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CTV’s ticket to March Madness advertising

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CTV’s ticket to March Madness advertising


At MarTech, we’ve been caught up in our own March Madness. The conference will be held virtually March 29 and 30 (and registration is free).

For marketers reaching sports fans, March Madness is the NCAA national Div. I basketball tournament. Ads on linear TV networks are very expensive, but even marketers who can afford them are out of luck — they’ve all been sold. That doesn’t mean brands are shut out, though.

The games, which can be viewed on CBS and Turner properties for the next month, are also accessible through CTV and digital channels, offering lower-cost opportunities for marketers who want to get up close to the bracket-charged mania.

With streaming services and viewing options on multiple devices, the audiences are divided into more distinct segments. This is an opportunity to get deeper engagement with those consumers, and in some cases brings them closer to purchase or other high-value actions.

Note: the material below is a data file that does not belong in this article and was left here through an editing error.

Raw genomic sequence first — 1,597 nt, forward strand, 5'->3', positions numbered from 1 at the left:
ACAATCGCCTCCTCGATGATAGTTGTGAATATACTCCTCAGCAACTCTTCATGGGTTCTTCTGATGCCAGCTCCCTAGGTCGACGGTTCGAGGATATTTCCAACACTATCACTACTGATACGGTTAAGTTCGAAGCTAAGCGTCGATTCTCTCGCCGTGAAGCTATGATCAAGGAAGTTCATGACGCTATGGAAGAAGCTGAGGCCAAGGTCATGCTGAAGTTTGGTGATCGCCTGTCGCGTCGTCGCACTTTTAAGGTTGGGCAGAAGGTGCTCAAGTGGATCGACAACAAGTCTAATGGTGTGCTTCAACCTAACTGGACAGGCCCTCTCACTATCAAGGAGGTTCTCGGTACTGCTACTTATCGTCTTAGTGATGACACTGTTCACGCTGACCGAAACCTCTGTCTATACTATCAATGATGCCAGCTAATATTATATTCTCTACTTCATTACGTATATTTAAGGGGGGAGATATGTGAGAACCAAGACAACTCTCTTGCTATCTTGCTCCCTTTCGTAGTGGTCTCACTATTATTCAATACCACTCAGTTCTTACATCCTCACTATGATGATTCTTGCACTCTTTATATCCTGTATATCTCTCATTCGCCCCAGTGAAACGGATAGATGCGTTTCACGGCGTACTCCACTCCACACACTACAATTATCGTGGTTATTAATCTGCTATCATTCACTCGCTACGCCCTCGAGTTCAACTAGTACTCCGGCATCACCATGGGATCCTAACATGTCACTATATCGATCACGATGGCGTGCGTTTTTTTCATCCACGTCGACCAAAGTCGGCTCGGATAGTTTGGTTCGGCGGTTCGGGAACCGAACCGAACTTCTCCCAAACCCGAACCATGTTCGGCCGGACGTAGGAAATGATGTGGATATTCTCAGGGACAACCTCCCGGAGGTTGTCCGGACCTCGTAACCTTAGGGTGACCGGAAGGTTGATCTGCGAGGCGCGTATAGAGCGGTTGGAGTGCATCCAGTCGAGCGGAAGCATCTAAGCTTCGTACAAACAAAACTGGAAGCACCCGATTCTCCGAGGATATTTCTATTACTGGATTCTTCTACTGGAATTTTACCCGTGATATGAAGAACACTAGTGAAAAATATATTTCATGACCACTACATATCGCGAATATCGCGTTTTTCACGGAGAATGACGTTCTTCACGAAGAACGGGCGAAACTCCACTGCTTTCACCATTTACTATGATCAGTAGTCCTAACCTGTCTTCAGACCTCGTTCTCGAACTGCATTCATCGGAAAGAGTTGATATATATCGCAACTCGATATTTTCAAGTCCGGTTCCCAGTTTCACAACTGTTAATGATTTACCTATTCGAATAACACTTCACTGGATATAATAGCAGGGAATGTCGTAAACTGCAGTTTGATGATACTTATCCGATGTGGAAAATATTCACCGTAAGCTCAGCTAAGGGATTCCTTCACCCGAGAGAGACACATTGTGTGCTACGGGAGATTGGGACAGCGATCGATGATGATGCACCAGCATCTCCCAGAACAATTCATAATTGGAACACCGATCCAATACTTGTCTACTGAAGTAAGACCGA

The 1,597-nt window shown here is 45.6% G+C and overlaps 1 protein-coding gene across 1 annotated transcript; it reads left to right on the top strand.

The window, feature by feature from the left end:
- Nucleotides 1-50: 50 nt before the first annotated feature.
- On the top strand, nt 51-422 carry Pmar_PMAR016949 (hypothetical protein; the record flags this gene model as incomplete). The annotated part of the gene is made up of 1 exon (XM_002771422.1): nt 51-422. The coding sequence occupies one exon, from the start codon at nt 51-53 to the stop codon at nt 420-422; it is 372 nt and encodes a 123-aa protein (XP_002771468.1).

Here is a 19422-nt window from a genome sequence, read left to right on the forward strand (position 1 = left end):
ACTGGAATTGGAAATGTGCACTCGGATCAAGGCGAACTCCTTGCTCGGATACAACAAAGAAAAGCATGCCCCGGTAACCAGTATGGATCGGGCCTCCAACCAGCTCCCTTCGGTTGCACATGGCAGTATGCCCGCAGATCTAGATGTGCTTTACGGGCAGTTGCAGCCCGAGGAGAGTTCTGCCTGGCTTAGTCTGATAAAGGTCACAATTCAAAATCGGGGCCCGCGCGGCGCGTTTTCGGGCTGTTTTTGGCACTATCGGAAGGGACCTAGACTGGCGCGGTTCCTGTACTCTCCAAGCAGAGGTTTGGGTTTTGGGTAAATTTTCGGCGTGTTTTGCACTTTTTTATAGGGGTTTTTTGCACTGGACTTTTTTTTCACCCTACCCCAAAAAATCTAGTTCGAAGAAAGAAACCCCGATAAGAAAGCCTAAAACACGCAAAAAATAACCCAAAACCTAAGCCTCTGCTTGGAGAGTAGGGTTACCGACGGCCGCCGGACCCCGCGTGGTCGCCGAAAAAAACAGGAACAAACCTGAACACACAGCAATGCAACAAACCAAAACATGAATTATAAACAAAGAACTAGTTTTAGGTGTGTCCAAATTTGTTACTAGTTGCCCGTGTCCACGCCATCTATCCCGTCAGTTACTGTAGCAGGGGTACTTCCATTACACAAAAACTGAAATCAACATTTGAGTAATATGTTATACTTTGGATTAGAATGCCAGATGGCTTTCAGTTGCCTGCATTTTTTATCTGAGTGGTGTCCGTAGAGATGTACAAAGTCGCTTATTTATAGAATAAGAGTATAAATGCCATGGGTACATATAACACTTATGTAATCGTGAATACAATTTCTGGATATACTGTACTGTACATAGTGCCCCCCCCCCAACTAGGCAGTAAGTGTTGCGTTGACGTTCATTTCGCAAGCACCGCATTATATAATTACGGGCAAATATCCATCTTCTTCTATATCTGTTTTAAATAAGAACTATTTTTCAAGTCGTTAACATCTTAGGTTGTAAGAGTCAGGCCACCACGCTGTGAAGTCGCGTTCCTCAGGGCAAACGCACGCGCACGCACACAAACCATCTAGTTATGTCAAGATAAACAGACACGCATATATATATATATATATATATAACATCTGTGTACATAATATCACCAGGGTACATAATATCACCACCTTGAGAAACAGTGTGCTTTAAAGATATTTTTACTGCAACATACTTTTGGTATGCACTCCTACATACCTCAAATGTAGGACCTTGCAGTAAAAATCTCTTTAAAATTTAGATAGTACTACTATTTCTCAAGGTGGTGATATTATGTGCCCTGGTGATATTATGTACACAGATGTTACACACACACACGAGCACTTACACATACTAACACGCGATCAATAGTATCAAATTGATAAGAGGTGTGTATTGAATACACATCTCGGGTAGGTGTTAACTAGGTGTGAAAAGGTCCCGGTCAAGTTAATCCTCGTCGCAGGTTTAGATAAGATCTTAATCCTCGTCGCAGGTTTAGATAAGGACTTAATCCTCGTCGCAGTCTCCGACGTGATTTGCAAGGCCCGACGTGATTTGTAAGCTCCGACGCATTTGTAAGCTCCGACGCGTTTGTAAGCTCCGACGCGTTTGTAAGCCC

Read more: How marketers are leveraging QR codes on TV

Why we care: Traditional TV publishers still charge the most for tentpole live events like the Super Bowl and the Oscars, doing so through linear programming methods. This is the ad supply that’s purchased months in advance, and still makes up a big chunk of ad budgets. So, advertisers are experimenting with different cross-channel engagements around these big events like March Madness. 

Marketers are also using the lower barriers to entry and lower costs associated with CTV advertising to expand their advertising playbook. This year’s March Madness can be a training camp of sorts to get a brand’s CTV strategy game-ready.

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Viewing behavior for the games. “Linear TV still ranks the highest amongst consumption methods for live sporting events,” said Ryan Horn, SVP of marketing for DSP and advertising automation platform Simpli.fi. “However, what we have seen over recent years is the continued growth and adoption of streaming. The number of fans who stream sports is still rising greatly. With so many concurrent games during March Madness, many viewers additionally will set up multiple connected TVs or laptops so they can watch simultaneously.” 

He added, “This gives advertisers even more opportunities than the typical viewing option that they would have on linear to get in front of the basketball audience.”


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Fans will be watching the game on one screen, surfing the web to look up scores on another, checking in on team updates, gathering highlights from previous games, or checking their bracket online, Horn explained.

Search, contextual advertising and retargeting. “Even if not serving CTV advertisements on the programming of the actual games, brands can utilize search targeting to reach their ideal audience,” said Horn.

Advertisers can go after relevant keywords like “basketball” or “March Madness” or individual teams.